Every year the legacy of Confucius is celebrated throughout China on the day of the great philosopher’s birth. But of all of the celebrations, the most famous one takes place in the town of Qufu, Shandong, where Confucius was born.
Born in 551BC, Confucius was a thinker, political figure and teacher. His influence on Chinese thought and philosophy is comparable to the influence that Socrates had on Western philosophy, meaning that his teachings are highly revered throughout Asia -especially in his native China – and have had a significant influence on Chinese life for thousands of years.
Although it’s difficult to separate fact from legend in many of the accounts that are given of Confucius’ life, it is thought that he grew up in a poverty-stricken household. It was much later on in Confucius’ life that his talents were eventually recognised, and he was appointed Minister of Public Works, and then Minister of Crime before he was forced to leave office for offending the nobility and enter a life of exile. It was at this point that he is thought to have gathered a large number of disciples around him, before eventually returning from exile, and from around 484 BC he spent the remainder of his life teaching, writing and forming some of the great philosophies that he is now known for.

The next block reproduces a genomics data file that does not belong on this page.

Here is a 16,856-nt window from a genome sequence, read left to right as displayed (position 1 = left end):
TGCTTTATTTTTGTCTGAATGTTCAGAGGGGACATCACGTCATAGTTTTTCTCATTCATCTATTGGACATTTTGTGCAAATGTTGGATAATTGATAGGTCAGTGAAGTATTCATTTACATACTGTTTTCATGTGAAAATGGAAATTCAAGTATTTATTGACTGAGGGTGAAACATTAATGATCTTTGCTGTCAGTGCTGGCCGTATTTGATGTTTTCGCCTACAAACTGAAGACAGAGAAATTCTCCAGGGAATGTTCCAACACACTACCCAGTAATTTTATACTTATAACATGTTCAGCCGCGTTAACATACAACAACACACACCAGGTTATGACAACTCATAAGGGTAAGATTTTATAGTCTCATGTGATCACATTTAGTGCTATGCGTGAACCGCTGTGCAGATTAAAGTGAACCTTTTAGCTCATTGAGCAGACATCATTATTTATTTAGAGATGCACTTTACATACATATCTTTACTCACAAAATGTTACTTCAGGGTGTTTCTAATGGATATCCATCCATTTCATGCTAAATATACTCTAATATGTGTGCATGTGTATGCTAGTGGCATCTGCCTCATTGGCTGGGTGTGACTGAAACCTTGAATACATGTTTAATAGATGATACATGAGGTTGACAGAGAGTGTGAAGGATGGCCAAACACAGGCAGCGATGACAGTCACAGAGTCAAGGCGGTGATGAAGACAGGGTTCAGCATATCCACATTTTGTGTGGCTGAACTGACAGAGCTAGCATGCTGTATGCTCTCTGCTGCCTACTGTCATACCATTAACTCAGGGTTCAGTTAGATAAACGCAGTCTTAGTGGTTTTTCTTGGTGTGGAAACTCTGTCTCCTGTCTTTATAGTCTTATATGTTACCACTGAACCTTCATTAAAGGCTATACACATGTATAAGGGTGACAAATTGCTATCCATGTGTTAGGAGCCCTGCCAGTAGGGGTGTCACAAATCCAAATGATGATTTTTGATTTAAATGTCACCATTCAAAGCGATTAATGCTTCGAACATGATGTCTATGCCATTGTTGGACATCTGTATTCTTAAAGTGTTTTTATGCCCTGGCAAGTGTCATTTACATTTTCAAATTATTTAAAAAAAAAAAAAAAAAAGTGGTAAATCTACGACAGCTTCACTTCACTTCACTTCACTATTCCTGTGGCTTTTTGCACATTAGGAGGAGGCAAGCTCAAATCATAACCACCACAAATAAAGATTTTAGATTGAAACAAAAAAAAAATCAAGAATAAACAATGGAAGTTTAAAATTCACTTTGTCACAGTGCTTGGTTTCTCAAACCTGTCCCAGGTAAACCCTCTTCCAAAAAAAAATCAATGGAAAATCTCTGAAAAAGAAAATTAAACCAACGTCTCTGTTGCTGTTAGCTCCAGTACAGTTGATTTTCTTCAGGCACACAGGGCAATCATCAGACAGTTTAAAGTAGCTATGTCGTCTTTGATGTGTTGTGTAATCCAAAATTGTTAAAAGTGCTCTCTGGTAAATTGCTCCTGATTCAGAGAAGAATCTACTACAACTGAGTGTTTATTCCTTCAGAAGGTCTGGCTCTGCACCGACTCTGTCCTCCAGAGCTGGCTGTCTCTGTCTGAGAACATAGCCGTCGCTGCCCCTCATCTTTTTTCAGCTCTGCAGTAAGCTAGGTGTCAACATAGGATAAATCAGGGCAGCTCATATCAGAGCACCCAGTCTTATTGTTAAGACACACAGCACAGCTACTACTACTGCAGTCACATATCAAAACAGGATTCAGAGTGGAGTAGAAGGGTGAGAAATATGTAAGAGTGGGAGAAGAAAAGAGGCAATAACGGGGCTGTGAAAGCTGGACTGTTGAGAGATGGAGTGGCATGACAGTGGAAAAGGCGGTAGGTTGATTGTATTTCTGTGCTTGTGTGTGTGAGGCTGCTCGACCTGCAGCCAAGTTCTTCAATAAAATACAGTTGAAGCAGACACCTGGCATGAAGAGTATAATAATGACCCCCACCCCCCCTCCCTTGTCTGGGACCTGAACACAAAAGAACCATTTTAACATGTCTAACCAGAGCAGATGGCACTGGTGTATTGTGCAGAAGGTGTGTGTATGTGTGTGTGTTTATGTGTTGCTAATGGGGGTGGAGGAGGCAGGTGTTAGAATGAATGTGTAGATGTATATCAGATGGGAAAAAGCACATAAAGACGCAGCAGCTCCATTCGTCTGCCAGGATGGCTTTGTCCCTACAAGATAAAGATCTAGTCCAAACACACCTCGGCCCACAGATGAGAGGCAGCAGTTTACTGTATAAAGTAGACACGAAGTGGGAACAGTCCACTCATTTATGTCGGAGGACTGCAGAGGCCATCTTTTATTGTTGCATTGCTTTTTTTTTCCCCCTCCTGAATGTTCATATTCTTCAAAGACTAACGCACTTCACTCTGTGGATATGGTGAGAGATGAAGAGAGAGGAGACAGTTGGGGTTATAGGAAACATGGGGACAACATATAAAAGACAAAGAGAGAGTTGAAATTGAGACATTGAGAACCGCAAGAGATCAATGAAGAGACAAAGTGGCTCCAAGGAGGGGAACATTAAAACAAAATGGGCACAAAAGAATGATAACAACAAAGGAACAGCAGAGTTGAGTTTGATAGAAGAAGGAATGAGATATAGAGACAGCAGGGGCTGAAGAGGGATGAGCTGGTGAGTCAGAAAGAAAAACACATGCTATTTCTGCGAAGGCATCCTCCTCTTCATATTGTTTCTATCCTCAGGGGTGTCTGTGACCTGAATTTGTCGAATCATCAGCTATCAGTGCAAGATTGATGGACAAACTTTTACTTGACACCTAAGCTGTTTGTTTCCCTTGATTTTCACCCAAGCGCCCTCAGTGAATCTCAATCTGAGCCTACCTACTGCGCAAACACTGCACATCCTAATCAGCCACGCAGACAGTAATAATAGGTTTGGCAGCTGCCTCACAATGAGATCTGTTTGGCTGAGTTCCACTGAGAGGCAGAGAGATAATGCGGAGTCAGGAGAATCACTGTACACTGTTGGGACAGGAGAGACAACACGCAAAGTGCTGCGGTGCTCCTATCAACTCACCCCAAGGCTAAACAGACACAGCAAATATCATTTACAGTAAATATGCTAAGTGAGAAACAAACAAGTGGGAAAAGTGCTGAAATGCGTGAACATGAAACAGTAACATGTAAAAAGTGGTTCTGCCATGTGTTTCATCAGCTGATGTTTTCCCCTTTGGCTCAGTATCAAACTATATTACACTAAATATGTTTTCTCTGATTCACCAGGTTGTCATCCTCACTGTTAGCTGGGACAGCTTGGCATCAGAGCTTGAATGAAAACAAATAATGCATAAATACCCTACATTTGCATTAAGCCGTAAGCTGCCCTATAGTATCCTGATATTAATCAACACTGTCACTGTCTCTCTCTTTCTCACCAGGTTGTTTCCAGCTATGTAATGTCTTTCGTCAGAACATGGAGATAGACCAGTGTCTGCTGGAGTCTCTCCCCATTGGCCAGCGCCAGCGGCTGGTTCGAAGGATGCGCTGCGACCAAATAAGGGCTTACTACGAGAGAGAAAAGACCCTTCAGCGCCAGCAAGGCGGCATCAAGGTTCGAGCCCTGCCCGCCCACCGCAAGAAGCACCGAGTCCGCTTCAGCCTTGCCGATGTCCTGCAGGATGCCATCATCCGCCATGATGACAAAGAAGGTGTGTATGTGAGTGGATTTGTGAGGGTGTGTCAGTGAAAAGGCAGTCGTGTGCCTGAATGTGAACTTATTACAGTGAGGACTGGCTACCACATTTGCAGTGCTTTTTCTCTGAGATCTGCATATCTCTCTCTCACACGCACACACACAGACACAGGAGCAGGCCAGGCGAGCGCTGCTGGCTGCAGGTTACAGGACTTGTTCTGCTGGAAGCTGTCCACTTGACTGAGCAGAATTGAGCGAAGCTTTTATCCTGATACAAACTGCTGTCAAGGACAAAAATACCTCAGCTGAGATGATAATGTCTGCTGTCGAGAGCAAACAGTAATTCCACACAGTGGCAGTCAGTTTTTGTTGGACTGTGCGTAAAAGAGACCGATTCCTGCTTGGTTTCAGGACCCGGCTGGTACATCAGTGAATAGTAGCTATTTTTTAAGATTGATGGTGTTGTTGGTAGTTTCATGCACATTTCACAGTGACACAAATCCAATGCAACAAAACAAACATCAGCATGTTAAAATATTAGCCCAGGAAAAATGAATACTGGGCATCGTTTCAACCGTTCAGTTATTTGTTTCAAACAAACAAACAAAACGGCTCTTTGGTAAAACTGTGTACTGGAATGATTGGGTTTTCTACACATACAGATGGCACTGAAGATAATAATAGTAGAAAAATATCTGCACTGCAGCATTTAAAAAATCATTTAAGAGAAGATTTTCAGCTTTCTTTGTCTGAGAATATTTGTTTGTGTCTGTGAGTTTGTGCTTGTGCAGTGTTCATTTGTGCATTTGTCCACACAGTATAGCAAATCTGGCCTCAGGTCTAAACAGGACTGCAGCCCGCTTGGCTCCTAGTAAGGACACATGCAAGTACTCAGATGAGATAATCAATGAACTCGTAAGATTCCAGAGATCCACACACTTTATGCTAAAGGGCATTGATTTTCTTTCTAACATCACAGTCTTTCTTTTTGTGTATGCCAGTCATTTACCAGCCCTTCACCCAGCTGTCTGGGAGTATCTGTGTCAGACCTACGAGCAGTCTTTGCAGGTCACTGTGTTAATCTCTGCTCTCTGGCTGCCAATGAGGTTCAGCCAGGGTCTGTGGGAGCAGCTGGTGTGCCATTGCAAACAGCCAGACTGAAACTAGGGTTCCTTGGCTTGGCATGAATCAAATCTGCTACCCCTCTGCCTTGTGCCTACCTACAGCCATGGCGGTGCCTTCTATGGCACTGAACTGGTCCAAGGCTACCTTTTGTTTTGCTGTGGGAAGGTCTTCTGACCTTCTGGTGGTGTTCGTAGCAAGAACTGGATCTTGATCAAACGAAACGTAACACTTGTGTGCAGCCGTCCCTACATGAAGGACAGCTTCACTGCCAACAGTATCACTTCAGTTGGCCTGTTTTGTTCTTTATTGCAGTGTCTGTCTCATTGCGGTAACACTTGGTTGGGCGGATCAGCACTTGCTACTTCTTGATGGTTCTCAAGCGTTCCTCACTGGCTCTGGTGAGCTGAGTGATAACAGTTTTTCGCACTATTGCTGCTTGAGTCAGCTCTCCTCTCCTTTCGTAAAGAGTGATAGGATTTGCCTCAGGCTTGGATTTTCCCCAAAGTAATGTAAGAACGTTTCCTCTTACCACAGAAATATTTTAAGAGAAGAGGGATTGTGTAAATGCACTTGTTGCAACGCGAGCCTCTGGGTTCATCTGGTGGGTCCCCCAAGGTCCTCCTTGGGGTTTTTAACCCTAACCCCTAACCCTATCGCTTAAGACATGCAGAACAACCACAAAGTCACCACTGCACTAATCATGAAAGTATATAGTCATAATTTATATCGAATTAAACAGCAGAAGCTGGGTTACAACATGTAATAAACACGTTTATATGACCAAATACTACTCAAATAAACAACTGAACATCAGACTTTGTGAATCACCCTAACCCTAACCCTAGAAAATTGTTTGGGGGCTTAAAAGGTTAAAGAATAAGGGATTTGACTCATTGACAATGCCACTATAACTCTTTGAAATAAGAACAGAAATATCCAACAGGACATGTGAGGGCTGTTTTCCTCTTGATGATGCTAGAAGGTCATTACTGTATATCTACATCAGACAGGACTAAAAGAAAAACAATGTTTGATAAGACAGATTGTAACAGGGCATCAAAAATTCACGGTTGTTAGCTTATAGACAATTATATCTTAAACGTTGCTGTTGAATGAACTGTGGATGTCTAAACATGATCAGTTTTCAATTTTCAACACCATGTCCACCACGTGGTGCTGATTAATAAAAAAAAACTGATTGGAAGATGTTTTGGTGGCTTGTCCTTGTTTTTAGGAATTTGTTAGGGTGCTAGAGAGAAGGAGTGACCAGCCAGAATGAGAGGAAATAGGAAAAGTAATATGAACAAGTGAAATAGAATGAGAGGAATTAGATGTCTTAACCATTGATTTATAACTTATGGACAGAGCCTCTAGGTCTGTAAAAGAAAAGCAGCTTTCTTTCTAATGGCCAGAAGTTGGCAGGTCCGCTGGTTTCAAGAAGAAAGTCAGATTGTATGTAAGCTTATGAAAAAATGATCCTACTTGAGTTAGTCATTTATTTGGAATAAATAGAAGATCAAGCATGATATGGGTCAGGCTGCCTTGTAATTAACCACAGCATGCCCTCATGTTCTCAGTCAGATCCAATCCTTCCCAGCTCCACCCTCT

During the Confucius Festival in Qufu commemorating Confucius’ birth, there are many cultural events that take place including dances, musical performances and theatre pieces celebrating his life and teachings. Sacrificial rites are staged daily in front of the Confucius temple and there are exhibitions of calligraphy, traditional crafts and authentic Shandong cuisine on offer.
Qufu is off the beaten tourist track – for the typical western tourist anyway – so this is the place to really get a sense of true traditional Chinese culture. You certainly won’t find a fork in any of the restaurants around here! And what better time to see the place than during the celebrations of the man whose philosophies shaped the culture as we know it?